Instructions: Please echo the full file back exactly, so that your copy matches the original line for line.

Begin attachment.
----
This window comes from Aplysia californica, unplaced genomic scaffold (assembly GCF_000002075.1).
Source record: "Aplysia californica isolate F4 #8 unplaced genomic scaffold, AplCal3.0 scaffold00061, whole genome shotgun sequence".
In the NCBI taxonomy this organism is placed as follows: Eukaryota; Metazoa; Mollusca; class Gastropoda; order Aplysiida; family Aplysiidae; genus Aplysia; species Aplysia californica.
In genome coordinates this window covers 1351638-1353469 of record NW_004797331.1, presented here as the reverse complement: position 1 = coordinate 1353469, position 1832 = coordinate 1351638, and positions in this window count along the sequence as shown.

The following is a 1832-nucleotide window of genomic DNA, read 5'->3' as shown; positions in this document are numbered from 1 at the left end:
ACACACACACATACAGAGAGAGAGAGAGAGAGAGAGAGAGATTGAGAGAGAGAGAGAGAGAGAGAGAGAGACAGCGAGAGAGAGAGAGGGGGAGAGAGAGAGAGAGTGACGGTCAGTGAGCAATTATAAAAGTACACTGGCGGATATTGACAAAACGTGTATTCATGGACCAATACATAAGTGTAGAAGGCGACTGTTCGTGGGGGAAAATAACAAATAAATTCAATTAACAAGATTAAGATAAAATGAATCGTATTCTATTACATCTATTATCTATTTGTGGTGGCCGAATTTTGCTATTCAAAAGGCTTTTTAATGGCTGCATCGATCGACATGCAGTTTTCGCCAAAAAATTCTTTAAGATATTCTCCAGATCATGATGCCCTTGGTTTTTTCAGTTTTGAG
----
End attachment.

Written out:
This window comes from Aplysia californica, unplaced genomic scaffold (assembly GCF_000002075.1).
Source record: "Aplysia californica isolate F4 #8 unplaced genomic scaffold, AplCal3.0 scaffold00061, whole genome shotgun sequence".
In the NCBI taxonomy this organism is placed as follows: Eukaryota; Metazoa; Mollusca; class Gastropoda; order Aplysiida; family Aplysiidae; genus Aplysia; species Aplysia californica.
In genome coordinates this window covers 1351638-1353469 of record NW_004797331.1, presented here as the reverse complement: position 1 = coordinate 1353469, position 1832 = coordinate 1351638, and positions in this window count along the sequence as shown.

The following is a 1832-nucleotide window of genomic DNA, read 5'->3' as shown; positions in this document are numbered from 1 at the left end:
ACACACACACATACAGAGAGAGAGAGAGAGAGAGAGAGAGATTGAGAGAGAGAGAGAGAGAGAGAGAGAGACAGCGAGAGAGAGAGAGGGGGAGAGAGAGAGAGAGTGACGGTCAGTGAGCAATTATAAAAGTACACTGGCGGATATTGACAAAACGTGTATTCATGGACCAATACATAAGTGTAGAAGGCGACTGTTCGTGGGGGAAAATAACAAATAAATTCAATTAACAAGATTAAGATAAAATGAATCGTATTCTATTACATCTATTATCTATTTGTGGTGGCCGAATTTTGCTATTCAAAAGGCTTTTTAATGGCTGCATCGATCGACATGCAGTTTTCGCCAAAAAATTCTTTAAGATATTCTCCAGATCATGATGCCCTTGGTTTTTTCAGTTTTGAG